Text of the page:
Rothenberg School is located at the corner of Main and Clifton streets in Over-the-Rhine, Cincinnati, Ohio, and was designed by Frederick W. Garber’s firm, Garber & Woodward, who was also responsible for other school structures within the city. The school, constructed from 1911 to 1914,4 was named after it’s first principal, Louis Rothenberg. The school was later vacated and students were housed in the former Vine Street Elementary building on Vine Street in preparation for rebuilding of the Rothenberg School.6
In September 2007, state architects revised their construction cost estimates and found that it would be cheaper to demolish Rothenberg School and replace it with a new structure 4 by around $7 million.6 A CPS memo from November found that the costs to maintain a closed school in the Westwood neighborhood outweighed any savings they would gain by razing and constructing a new structure. Additionally, the Over-the-Rhine Foundation and Community Council lobbied CPS to reverse plans to demolish Rothenberg.6
Cincinnati Public Schools (CPS) instead recommended rehabilitation and expansion of the existing structure in 2008, and awarded a design contract to GBBN Architects and WA Architects.1 The initial project cost was $21 million,2 but through modifications of the project scope and plan, was lowered to $16 million.1 Work included the renovation of the Rothenberg School, the construction of a one-story gymnasium addition, and a new service drive along Hust Alley. The playground would be enlarged by 9,600 square-feet to meet the state’s minimum number of square feet for a playground at an elementary school.3 The ground floor would contain early childhood classrooms, administration space and a media center. The first floor would contain classrooms and a cafeteria, the second floor would feature additional classrooms, music and art space, and the third floor would contain more classroom space.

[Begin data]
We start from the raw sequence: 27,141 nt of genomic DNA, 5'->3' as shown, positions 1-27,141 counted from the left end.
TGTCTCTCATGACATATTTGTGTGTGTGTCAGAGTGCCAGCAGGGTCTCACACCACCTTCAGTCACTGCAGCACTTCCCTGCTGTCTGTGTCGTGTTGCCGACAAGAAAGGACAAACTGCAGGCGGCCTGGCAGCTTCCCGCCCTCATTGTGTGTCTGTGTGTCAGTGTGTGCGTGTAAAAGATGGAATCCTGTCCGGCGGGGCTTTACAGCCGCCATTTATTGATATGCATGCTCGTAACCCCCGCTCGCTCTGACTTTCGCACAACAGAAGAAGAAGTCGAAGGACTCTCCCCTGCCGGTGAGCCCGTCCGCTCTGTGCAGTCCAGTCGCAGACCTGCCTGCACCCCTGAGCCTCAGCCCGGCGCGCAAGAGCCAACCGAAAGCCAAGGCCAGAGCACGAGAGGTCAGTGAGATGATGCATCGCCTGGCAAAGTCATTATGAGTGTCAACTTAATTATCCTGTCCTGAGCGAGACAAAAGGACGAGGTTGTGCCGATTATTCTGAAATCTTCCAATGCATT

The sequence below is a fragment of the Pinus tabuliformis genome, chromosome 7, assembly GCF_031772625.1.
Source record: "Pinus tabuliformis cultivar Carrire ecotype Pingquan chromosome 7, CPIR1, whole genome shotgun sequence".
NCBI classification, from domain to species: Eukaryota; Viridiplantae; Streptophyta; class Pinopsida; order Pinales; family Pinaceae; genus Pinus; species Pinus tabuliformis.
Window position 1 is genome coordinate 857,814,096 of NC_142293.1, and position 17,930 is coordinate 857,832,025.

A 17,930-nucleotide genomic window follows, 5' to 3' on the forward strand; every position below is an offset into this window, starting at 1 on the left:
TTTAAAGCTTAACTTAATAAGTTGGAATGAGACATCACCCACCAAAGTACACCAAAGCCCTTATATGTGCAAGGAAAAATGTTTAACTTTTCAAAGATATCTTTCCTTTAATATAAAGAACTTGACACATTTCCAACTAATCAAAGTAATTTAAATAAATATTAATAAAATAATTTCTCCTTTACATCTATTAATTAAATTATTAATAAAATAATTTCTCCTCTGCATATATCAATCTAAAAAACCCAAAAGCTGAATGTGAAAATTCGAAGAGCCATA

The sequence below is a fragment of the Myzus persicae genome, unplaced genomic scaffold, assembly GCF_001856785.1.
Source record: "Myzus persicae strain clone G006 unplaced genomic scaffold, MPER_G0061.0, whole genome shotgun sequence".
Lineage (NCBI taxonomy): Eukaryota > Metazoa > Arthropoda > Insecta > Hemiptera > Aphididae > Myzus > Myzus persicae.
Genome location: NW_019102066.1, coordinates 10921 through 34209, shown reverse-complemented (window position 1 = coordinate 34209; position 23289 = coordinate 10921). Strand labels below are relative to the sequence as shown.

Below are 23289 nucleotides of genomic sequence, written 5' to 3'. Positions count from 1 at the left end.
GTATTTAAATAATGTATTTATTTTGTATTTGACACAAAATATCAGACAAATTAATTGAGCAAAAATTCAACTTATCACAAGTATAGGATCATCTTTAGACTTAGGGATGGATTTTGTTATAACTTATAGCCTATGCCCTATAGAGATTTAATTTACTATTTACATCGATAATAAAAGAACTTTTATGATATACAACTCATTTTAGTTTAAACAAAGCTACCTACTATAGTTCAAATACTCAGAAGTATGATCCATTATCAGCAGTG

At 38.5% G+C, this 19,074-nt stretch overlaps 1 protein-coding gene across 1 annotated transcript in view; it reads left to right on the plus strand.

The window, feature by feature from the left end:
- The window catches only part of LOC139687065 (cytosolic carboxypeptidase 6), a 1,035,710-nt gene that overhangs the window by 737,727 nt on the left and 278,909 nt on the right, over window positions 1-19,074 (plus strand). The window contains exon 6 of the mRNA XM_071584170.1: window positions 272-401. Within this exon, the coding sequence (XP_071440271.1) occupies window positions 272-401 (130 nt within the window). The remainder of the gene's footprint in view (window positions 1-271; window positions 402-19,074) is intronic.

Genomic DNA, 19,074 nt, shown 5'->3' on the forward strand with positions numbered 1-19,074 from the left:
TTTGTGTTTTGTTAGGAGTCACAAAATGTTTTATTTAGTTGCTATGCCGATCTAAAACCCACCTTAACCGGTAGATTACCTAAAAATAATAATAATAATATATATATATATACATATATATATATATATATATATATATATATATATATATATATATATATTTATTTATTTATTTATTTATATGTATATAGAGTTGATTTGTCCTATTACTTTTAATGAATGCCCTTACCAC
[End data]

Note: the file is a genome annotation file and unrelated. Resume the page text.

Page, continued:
On March 25, 2009, CPS, GBBN and WA presented an update on the design process for the Rothenberg School project.3 Under the revised plans, 146, 154 and 158 East McMicken Avenue would be preserved 3 instead of demolished. 142 East McMicken Avenue, purchased as part of the Rothenberg project, would be razed due to a major fire in 2003 that damaged the rear floors and roof.5 7
In August 2010, the city’s Historic Conservation Board voted to approve of the demolition of 217 East Clifton Avenue.1 The structure, built circa 1830, had no standing orders and was needed for the enlarged playground. Other structures at 1616-1620 and 1630 Main Street were razed for a 67-space parking lot.
But 142 East McMicken proved to be a costly battle.7 Historic preservationists and neighborhood activists fought the plans for demolition, and CPS agreed to work with the groups to save the structure. CPS agreed to sell the building to 3CDC for $300,000, but 3CDC balked at the high price tag due to the costs needed for stabilization and rehabilitation.9 CPS was reluctant to lower the selling price. The city then filed criminal charges against CPS on September 14 for failing to stabilize the empty structure, which could have resulted in fines totaling $15,000.8 9 It was the first time that an Ohio municipality had ever charged another government entity. The charges were dismissed on November 9 after CPS said the building would be donated to a nonprofit that would stabilize and redevelop the building, but no target group was identified.
Later in the month, CPS submitted a new engineering report that stated 142 East McMicken posed an imminent danger of collapse.7 The city’s lead building inspector conducted a wal through and approved an emergency demolition order. Razing on the building began on December 8.7
Earlier in October, CPS submitted an application for construction permits.5 Work began shortly after and the rehabilitated Rothenberg School, rechristened as Rothenberg Preparatory Academy, will reopen in August 2013.